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The Miḥnah (Arabic: محنة, English: "trial" or "testing") refers to the inquisition first instituted by the 'Abbasid Caliph al-Ma'mun in 218 AH/833 AD in which religious scholars were punished, imprisoned, or even killed unless they conceded the doctrine of the created nature of the Qur'an. The policy lasted for fifteen years (833–848 CE) as it continued through the reigns of al-Ma'mun's immediate successors, al-Mu'tasim and al-Wathiq, and two years of al-Mutawakkil who reversed it in 234 AH/848 (or possibly 851) AD.
The abolition of Mihna is significant both as the end of the Abassid Caliph's pretension to decide matters of religious orthodoxy, and as one of the few instances of specifically religious persecution in Medieval Islam.
al-Ma'mun died in 833, but his policy was continued by al-Mu'tassim. In that same year the famous religious scholar Ahmad ibn Hanbal was put to the question, to which he answered that the Qu'ran was uncreated. Al-Mu'tassim removed him from his post, imprisoned him, and had him flogged until he was unconscious. However, the people of Baghdad threatened to riot at the news of ibn Hanbal's arrest, and al-Mu'tassim had him released. al-Mu'tassim was afterwards preoccupied with the construction of the new capital at Samarra and with military campaigns, and did not pursue the Mihna as anything more than a courtroom formality (the testimony of a person who answered in the negative was inadmissible in court.)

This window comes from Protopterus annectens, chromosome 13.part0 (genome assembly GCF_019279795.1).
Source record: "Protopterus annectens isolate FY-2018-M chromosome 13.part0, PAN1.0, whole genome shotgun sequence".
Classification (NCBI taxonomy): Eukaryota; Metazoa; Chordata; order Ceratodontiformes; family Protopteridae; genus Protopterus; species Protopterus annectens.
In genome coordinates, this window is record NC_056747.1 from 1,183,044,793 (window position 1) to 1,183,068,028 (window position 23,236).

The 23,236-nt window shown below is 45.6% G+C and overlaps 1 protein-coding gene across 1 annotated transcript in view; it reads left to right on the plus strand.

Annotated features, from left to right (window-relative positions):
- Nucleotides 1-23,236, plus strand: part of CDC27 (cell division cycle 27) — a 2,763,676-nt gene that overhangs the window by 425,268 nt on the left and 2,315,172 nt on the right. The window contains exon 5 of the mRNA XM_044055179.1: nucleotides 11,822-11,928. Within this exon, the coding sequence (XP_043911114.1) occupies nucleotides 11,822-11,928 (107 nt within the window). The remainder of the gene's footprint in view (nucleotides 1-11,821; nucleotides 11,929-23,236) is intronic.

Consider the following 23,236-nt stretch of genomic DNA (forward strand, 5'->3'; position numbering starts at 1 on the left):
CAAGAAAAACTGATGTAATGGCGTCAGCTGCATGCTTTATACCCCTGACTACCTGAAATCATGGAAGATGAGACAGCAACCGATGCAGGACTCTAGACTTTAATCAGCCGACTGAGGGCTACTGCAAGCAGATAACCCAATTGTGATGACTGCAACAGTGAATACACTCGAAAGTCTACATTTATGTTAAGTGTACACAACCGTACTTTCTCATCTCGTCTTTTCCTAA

The Orientalist sources disagree whether or not ibn Hanbal recanted under duress. According to Sunni tradition he held fast, and for that reason is still regarded as a hero of religious orthodoxy.
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It is important to note that in classical Islam, it was private individuals and not the caliphate who undertook the mission of developing the various Islamic sciences including the law. That is, the law, contrary to what happens in modern nation states, was not the exclusive preserve of the state. In fact, the jurists developed it in conscious opposition to the state (e.g., Jackson, 2002). From early on, there was a religious order in classical Islam that was distinct from the political order. The semi-autonomy of the scholars resulted in the interesting phenomenon of the emergence of different, and regarding some issues, diametrically opposed schools of jurisprudence — all considered Islamically valid and authentic. The Mihna, within this context, reflects the caliph's frustration with the powerful and influential juristic culture. It lasted about fifteen years, after which the domains of authority of both the political and religious orders became more well-defined. This does not mean that confrontation was the hallmark of the relationship between both orders. The relationship was more nuanced and involved not only confrontation but also collaboration. Generally speaking, the religious order stood as a buffer between the political order and the common people.
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